DETROIT -- At this point in the season, Blaine Hardy has no real reason to pursue what other pitchers would consider to be a normal routine. He's a reliever by trade, but on Saturday night against the Indians at Comerica Park, the Tigers asked Hardy to make his 10th start
DETROIT -- At this point in the season, Blaine Hardy has no real reason to pursue what other pitchers would consider to be a normal routine. He's a reliever by trade, but on Saturday night against the Indians at Comerica Park, the Tigers asked Hardy to make his 10th start of the season. And as he has most other times, Hardy delivered in a 2-1 win.
Hardy has been one of the most valuable players -- not just pitchers -- for a rebuilding Tigers team this season. The versatile left-hander found himself on the bump again after scheduled starter Francisco Liriano experienced an allergic reaction Thursday.
While Hardy maintains, and his numbers support, that he's comfortable both in relief and as a starter, he did admit that starting has a benefit.
"For me, there's a little less pressure as a starter," Hardy said. "You can give up a hit, you can give up two hits, you can give up a run, and you can still have a good outing."
Manager Ron Gardenhire said Friday that Hardy would be on a pitch count of 60-70 pitches, and he just eclipsed that, throwing 74 over five innings. After allowing a run in the second on three straight singles, Hardy kept the Indians at one baserunner through the next three innings. With a chance to retire the side in the fifth inning, Hardy walked Roberto Perez, the Indians' No. 9 hitter, bringing up Francisco Lindor for their third matchup. Hardy ended his night by getting Lindor, who homered twice Friday, to ground out to Jeimer Candelario at third.
"I've never been a strikeout pitcher," said Hardy, who struck out one batter Saturday. "When I get guys to 0-2, 1-2, I'm actually trying to throw a pitch that's weak contact and an out. I did a pretty good job doing that, with the exception of two or three of the hits."
Hardy (4-3) now has a 4.01 ERA in 51 2/3 innings as a starter. And especially with the increasing likelihood of the Tigers dealing away a pitcher before Tuesday's non-waiver Trade Deadline, Hardy said he tries to just take it one day at a time.
"It's all up in the air," Hardy said. "That's the mentality that I have to have, is just to keep it simple. Come in every day and be ready to go."
It's certainly not lost on Gardenhire that he has this valuable asset, either waiting for his spot in the bullpen or ready at a moment's notice to make a start.
"You have to have his kind of attitude," Gardenhire said. "He's a 'whatever' attitude, whatever you need me to do I'll do. That plays along with doing what we've done with him. He can do it a lot of different [ways], and some pitchers can't do that. They need to be more routine-oriented. This guy can do just about anything you need him to do."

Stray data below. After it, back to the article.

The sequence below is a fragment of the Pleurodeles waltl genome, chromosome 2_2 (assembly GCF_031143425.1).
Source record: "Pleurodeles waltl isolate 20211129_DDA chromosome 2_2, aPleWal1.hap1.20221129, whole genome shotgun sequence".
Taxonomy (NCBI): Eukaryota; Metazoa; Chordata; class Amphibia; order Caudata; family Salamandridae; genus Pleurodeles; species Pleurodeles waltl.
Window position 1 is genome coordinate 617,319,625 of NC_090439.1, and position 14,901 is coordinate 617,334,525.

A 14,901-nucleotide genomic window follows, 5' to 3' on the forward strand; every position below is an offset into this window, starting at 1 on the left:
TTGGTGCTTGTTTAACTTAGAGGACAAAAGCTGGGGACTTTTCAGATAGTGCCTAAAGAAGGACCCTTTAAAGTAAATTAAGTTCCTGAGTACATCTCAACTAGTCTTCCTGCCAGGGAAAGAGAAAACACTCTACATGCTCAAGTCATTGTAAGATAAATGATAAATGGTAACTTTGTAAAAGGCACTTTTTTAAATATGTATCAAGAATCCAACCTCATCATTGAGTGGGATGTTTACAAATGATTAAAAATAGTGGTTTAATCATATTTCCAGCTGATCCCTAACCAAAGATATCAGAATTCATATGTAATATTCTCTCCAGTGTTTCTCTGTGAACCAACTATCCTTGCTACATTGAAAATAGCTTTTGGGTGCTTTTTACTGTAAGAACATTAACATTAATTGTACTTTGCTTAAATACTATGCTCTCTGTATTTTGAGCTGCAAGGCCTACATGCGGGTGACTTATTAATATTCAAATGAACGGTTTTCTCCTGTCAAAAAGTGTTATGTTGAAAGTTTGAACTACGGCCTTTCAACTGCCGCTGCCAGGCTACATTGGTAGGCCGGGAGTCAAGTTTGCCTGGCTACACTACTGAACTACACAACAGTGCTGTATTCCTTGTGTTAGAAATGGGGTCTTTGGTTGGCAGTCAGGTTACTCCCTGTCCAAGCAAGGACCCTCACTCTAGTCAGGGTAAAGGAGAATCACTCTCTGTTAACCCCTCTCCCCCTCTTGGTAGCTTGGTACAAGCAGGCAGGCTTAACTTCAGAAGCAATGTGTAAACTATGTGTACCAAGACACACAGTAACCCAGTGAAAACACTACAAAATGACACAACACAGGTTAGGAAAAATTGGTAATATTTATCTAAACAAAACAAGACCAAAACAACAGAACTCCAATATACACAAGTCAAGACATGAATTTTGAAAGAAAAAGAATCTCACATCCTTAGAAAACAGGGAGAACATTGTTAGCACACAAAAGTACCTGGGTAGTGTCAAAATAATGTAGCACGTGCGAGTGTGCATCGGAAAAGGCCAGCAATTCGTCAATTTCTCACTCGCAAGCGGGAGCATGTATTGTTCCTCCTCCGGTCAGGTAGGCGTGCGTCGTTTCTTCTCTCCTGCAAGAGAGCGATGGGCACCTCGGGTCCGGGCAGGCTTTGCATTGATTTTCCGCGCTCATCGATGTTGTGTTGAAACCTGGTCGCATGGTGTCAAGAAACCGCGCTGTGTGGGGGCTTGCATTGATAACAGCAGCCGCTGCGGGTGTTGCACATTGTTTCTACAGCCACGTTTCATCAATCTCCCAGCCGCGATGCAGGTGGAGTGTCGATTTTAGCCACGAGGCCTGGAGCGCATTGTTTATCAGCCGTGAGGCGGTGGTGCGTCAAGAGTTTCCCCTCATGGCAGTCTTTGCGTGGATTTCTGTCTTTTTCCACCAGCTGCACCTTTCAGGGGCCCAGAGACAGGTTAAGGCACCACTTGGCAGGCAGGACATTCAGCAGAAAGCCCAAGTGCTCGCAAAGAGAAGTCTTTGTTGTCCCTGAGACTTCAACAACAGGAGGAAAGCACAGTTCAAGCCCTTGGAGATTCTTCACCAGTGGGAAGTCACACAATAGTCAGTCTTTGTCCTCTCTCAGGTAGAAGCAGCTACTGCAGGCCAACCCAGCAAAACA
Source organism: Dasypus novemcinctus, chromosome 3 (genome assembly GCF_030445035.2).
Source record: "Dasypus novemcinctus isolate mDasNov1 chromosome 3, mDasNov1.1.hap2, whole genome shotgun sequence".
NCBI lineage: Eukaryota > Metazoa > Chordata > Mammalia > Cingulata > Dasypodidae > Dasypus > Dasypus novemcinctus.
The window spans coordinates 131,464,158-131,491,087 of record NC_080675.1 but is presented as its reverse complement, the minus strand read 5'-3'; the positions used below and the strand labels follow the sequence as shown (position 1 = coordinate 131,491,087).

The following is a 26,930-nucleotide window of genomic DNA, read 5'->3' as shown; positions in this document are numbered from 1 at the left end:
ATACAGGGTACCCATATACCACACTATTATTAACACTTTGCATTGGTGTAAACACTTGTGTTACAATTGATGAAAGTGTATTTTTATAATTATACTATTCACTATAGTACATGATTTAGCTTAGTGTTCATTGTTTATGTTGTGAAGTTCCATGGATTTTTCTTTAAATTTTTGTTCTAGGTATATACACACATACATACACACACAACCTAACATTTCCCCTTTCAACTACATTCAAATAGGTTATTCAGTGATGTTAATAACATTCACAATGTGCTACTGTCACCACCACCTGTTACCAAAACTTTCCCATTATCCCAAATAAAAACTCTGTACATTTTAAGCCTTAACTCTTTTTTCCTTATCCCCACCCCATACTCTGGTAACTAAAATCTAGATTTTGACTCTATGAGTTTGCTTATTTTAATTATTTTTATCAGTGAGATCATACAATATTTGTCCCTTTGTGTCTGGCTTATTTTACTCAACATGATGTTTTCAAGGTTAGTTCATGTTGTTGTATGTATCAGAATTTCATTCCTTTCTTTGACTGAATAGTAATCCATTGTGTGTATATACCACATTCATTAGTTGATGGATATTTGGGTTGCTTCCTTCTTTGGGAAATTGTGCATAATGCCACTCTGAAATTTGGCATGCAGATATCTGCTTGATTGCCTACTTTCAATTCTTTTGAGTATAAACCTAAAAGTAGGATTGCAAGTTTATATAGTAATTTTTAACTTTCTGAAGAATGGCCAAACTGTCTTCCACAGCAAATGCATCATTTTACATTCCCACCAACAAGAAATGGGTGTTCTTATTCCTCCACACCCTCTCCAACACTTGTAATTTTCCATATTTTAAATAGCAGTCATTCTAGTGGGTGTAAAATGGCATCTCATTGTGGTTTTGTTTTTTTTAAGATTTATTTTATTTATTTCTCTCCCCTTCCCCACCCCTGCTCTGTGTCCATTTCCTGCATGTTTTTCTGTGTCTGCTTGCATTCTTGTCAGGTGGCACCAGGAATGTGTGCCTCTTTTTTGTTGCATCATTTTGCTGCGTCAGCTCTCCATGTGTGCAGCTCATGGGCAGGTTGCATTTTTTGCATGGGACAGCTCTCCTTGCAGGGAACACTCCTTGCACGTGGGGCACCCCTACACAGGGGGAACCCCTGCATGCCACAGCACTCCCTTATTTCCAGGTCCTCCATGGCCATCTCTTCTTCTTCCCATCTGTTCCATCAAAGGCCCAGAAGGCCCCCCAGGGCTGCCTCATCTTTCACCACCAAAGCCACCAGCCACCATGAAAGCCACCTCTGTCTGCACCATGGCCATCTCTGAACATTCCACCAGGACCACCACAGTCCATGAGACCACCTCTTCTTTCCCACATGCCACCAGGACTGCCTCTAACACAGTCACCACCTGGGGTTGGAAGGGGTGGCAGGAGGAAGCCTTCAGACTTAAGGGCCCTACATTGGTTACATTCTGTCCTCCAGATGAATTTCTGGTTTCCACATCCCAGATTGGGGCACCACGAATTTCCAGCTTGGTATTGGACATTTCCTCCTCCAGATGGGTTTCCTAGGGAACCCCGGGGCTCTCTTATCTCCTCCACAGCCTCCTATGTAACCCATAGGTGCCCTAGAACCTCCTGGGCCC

Lost in the awe of how Hardy continues to make himself so useful as a starter was the Tigers' bullpen, which offered four innings of shutout ball after Hardy's exit. Drew VerHagen gave two innings of relief to get to Joe Jimenez in the eighth. Jimenez was charged with three runs in Friday's loss but responded Saturday with a scoreless frame. Shane Greene recorded his 21st save of the season.
"The fact that they were able to go four innings without a run, they're the unsung heroes of this game," Hardy said. "They did a really good job keeping the game where it was."
Hardy got a significant boost from JaCoby Jones. Following a double by Jose Iglesias in the third inning, Jones smoked a two-run homer to left to give the Tigers a 2-1 lead. Jones entered hitting just .155 in July, but his long shot Saturday marked his third home run of the month. It was his eighth of the season. Jones left the game after the sixth inning with low left back tightness and is day to day, the Tigers announced.
"It's just a little back strain, a little tightness," Jones said. "Just like when you get a little hamstring tightness or something. Just a little back tightness, nothing serious."
MOMENTS THAT MATTERED
With Jimenez on in the eighth to protect a one-run lead, Jose Ramirez drew a two-out walk to bring Edwin Encarnacion to the plate. Encarnacion drove a 1-0 fastball to deep right-center field, which would have easily scored Ramirez to tie the game. But center fielder Leonys Martin tracked the ball down to end the inning. According to Statcast™, Martin covered 110 feet in 5.6 seconds, good for a sprint speed of 19.6 feet/second.
YOU GOTTA SEE THIS
Nicholas Castellanos is still making adjustments to his new home in right field, but he gained a boost of confidence Saturday when he raced to snag a fly ball hit by Brandon Guyer. The ball was tailing toward the stands in foul territory, but Castellanos caught the ball and immediately ran into the short wall.
The Tigers conclude their weekend series against the Indians with a 1:10 p.m. ET first pitch Sunday at Comerica Park. The Tigers will hand the ball to Jordan Zimmermann (4-2, 3.97 ERA). He gave up four runs over five innings in his last start against the Royals. The Indians will turn to Corey Kluber (12-6, 2.88 ERA), who has struggled over his last two starts with a 7.15 ERA in 11 1/3 innings.
Tyler Fenwick is a reporter for MLB.com based in Detroit.